One EP (Hurricane Poor Things), One Album (Poor Things), two split singles, one cassette on Fuzzkill with the formidable Catholic Action and one on Gerry Loves Records, a 7" with Halfrican, Sharptooth and Pinact and a contribution to Fuzzkill's Now 666 tape which some of our favourite bands were part of;  Secret Motorbikes, Deathcats, Kill Surfff.   

We've been writing songs for a while now, over a year, with the aim to do another album.  We demoed a track last week, and we're pretty excited about how it sounds.  The scattergun approach to the last record was great but we can probably take a bit more time, spend a bit more money and do something really memorable.  I'm really, really excited about it.  Richard has written some absolutely brilliant songs, and I think I'm putting my best stuff forward too.  

Visit the Poor Things band camp page for releases to date 

4. What has been your best gig to date?

The Gerry Loves launch parties were an obvious highpoint.  We also had a crazy show in Paris in May 2014 that ended up being really busy and I think having travelled so far that was pretty special.

5. What gigs do you have coming up?

We are playing The Hug and Pint on Saturday 22nd August and beyond that are doing a mini tour with our pals Min Diesel in October, the focus right now is writing and finishing off new songs. We're going up to Loch Fyne to do 4 days of solid demoing in early September, before emerging to an unsuspecting world. 

6. Tell us about your influences - what music do you like?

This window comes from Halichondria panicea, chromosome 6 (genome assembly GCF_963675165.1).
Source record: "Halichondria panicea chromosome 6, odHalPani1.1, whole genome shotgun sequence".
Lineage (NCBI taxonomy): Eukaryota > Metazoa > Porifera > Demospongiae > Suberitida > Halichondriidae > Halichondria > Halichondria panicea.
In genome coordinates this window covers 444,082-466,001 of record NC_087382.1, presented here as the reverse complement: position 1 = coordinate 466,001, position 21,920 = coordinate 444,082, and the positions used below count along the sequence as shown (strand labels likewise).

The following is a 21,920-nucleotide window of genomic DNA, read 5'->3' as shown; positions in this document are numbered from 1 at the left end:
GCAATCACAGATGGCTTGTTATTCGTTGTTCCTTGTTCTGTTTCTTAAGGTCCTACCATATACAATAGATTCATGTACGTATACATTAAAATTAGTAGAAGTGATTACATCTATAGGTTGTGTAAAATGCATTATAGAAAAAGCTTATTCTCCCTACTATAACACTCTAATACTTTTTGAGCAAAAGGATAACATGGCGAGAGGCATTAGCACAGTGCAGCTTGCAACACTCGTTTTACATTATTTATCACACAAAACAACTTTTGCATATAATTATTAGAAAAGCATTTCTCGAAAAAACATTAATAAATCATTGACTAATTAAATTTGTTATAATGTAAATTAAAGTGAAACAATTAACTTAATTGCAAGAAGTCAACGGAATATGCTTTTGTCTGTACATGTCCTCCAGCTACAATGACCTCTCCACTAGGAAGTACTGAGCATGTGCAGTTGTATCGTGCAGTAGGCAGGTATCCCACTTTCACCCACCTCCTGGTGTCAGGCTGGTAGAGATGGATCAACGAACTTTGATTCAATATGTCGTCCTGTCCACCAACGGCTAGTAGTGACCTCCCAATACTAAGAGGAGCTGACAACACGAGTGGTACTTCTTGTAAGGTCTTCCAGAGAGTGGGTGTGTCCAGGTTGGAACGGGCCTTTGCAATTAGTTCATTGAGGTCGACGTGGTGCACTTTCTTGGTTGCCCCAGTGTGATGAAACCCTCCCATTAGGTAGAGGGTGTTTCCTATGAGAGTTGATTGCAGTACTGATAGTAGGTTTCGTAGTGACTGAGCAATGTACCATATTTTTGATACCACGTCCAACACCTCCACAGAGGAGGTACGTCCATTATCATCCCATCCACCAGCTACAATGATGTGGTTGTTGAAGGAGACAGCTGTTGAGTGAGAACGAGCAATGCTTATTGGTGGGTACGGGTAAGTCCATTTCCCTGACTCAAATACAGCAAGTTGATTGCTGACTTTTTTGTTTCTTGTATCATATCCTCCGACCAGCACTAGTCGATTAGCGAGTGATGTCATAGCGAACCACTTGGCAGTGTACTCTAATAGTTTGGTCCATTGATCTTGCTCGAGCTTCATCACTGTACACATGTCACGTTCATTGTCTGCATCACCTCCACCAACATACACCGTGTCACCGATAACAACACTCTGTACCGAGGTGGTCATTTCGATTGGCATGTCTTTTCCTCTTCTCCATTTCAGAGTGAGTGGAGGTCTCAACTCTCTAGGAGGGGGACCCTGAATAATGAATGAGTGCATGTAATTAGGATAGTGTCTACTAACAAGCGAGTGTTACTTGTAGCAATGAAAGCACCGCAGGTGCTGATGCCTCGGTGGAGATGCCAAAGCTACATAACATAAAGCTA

As a unit we're big Weezer fans, big Pavement fans, beyond that we're into Teenage Fanclub, Smashing Pumpkins, Big Star, any indie music from that wonderful 1990s period.  

7. How do you write as a band?

Richard lives in Aberdeen and I live in Glasgow, so we write things individually and then share them over emails, and then when we practice with Gav we bring it all together and pick things apart a bit more.  It's quite a good way of filtering the good stuff.

8. What other young Scottish bands do you like?

We're big, big Halfrican fans - they've got excellent legs.  Also Pinact and Sharptooth who were on our 7" release.  We've done a lot of shows with Catholic Action who are about to really take off and they're a really fun band with great songwriting at the front and centre.  I never miss Tuff Love either.

9. What do you think of the music scene in Scotland - what is good, what is challenging, is anything missing?

That's a tough one.  There's a lot of really great stuff going on, and then stuff that does nothing for me and that perplexes me - but hey, opinions right?  It feels futile criticising a band you're clearly just not into.

I think things are pretty good now thought, and the rise of DIY labels is a brilliant thing, it's encouraging people to be creative and be independently minded. Long term there's an obvious glass ceiling, but it shouldn't matter too much.  

10. For those new to the band - why should they check you out?

It's what Elvis would have wanted.